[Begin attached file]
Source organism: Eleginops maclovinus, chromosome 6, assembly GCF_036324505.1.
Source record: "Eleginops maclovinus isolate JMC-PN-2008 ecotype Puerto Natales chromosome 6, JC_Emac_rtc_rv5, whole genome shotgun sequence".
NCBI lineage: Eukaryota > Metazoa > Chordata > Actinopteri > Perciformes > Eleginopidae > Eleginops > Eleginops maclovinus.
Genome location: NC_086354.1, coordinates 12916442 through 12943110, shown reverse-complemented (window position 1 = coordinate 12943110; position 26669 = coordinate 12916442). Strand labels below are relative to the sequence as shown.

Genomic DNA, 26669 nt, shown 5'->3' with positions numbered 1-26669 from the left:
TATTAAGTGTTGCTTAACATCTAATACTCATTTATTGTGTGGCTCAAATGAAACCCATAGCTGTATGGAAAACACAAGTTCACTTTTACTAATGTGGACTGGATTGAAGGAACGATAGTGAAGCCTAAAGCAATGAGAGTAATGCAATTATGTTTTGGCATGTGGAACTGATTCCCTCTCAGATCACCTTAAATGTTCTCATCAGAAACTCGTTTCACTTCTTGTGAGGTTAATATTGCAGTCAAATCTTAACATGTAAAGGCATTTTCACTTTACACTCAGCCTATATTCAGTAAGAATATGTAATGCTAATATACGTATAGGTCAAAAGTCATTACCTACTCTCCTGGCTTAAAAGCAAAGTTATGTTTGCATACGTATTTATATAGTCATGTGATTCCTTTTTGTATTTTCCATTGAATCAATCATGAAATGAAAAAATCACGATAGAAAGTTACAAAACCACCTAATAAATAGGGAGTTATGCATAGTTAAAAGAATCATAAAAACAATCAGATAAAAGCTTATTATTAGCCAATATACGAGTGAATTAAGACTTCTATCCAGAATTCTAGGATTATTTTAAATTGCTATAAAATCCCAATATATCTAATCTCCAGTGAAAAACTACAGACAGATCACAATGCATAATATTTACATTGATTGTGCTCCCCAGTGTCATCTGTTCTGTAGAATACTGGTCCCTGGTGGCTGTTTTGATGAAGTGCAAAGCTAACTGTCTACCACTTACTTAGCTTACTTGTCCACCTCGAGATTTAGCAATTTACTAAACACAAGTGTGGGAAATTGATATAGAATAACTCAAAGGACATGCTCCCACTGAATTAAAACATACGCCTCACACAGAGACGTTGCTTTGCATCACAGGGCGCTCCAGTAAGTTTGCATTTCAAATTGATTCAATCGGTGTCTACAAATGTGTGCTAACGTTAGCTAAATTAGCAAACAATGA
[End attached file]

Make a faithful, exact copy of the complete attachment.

Source organism: Eleginops maclovinus, chromosome 6, assembly GCF_036324505.1.
Source record: "Eleginops maclovinus isolate JMC-PN-2008 ecotype Puerto Natales chromosome 6, JC_Emac_rtc_rv5, whole genome shotgun sequence".
NCBI lineage: Eukaryota > Metazoa > Chordata > Actinopteri > Perciformes > Eleginopidae > Eleginops > Eleginops maclovinus.
Genome location: NC_086354.1, coordinates 12916442 through 12943110, shown reverse-complemented (window position 1 = coordinate 12943110; position 26669 = coordinate 12916442). Strand labels below are relative to the sequence as shown.

Genomic DNA, 26669 nt, shown 5'->3' with positions numbered 1-26669 from the left:
TATTAAGTGTTGCTTAACATCTAATACTCATTTATTGTGTGGCTCAAATGAAACCCATAGCTGTATGGAAAACACAAGTTCACTTTTACTAATGTGGACTGGATTGAAGGAACGATAGTGAAGCCTAAAGCAATGAGAGTAATGCAATTATGTTTTGGCATGTGGAACTGATTCCCTCTCAGATCACCTTAAATGTTCTCATCAGAAACTCGTTTCACTTCTTGTGAGGTTAATATTGCAGTCAAATCTTAACATGTAAAGGCATTTTCACTTTACACTCAGCCTATATTCAGTAAGAATATGTAATGCTAATATACGTATAGGTCAAAAGTCATTACCTACTCTCCTGGCTTAAAAGCAAAGTTATGTTTGCATACGTATTTATATAGTCATGTGATTCCTTTTTGTATTTTCCATTGAATCAATCATGAAATGAAAAAATCACGATAGAAAGTTACAAAACCACCTAATAAATAGGGAGTTATGCATAGTTAAAAGAATCATAAAAACAATCAGATAAAAGCTTATTATTAGCCAATATACGAGTGAATTAAGACTTCTATCCAGAATTCTAGGATTATTTTAAATTGCTATAAAATCCCAATATATCTAATCTCCAGTGAAAAACTACAGACAGATCACAATGCATAATATTTACATTGATTGTGCTCCCCAGTGTCATCTGTTCTGTAGAATACTGGTCCCTGGTGGCTGTTTTGATGAAGTGCAAAGCTAACTGTCTACCACTTACTTAGCTTACTTGTCCACCTCGAGATTTAGCAATTTACTAAACACAAGTGTGGGAAATTGATATAGAATAACTCAAAGGACATGCTCCCACTGAATTAAAACATACGCCTCACACAGAGACGTTGCTTTGCATCACAGGGCGCTCCAGTAAGTTTGCATTTCAAATTGATTCAATCGGTGTCTACAAATGTGTGCTAACGTTAGCTAAATTAGCAAACAATGA